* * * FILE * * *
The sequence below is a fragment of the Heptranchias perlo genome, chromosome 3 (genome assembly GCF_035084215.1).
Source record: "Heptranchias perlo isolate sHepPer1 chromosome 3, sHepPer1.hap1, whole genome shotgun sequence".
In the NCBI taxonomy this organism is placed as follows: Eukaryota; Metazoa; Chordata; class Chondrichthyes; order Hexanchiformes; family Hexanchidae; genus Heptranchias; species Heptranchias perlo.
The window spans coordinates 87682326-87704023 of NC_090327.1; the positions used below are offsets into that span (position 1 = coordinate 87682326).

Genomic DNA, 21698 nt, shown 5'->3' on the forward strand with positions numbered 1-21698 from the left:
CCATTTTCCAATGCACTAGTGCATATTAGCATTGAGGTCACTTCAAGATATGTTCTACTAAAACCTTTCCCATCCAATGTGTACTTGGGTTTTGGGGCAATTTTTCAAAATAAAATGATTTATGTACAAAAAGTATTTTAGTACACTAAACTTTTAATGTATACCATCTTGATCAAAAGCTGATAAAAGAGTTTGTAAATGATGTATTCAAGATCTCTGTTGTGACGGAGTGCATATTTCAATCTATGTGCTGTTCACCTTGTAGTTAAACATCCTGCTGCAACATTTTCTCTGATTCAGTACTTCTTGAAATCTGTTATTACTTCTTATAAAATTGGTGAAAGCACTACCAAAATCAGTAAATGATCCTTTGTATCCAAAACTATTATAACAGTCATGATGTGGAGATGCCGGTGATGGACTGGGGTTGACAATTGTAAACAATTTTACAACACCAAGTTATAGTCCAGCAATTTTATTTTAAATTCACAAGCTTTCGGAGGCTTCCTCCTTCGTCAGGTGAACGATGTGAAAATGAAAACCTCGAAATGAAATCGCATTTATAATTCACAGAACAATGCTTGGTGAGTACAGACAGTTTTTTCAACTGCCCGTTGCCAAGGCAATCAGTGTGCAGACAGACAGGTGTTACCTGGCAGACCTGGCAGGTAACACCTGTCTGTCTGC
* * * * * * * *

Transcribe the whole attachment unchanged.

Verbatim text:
The sequence below is a fragment of the Heptranchias perlo genome, chromosome 3 (genome assembly GCF_035084215.1).
Source record: "Heptranchias perlo isolate sHepPer1 chromosome 3, sHepPer1.hap1, whole genome shotgun sequence".
In the NCBI taxonomy this organism is placed as follows: Eukaryota; Metazoa; Chordata; class Chondrichthyes; order Hexanchiformes; family Hexanchidae; genus Heptranchias; species Heptranchias perlo.
The window spans coordinates 87682326-87704023 of NC_090327.1; the positions used below are offsets into that span (position 1 = coordinate 87682326).

Genomic DNA, 21698 nt, shown 5'->3' on the forward strand with positions numbered 1-21698 from the left:
CCATTTTCCAATGCACTAGTGCATATTAGCATTGAGGTCACTTCAAGATATGTTCTACTAAAACCTTTCCCATCCAATGTGTACTTGGGTTTTGGGGCAATTTTTCAAAATAAAATGATTTATGTACAAAAAGTATTTTAGTACACTAAACTTTTAATGTATACCATCTTGATCAAAAGCTGATAAAAGAGTTTGTAAATGATGTATTCAAGATCTCTGTTGTGACGGAGTGCATATTTCAATCTATGTGCTGTTCACCTTGTAGTTAAACATCCTGCTGCAACATTTTCTCTGATTCAGTACTTCTTGAAATCTGTTATTACTTCTTATAAAATTGGTGAAAGCACTACCAAAATCAGTAAATGATCCTTTGTATCCAAAACTATTATAACAGTCATGATGTGGAGATGCCGGTGATGGACTGGGGTTGACAATTGTAAACAATTTTACAACACCAAGTTATAGTCCAGCAATTTTATTTTAAATTCACAAGCTTTCGGAGGCTTCCTCCTTCGTCAGGTGAACGATGTGAAAATGAAAACCTCGAAATGAAATCGCATTTATAATTCACAGAACAATGCTTGGTGAGTACAGACAGTTTTTTCAACTGCCCGTTGCCAAGGCAATCAGTGTGCAGACAGACAGGTGTTACCTGGCAGACCTGGCAGGTAACACCTGTCTGTCTGC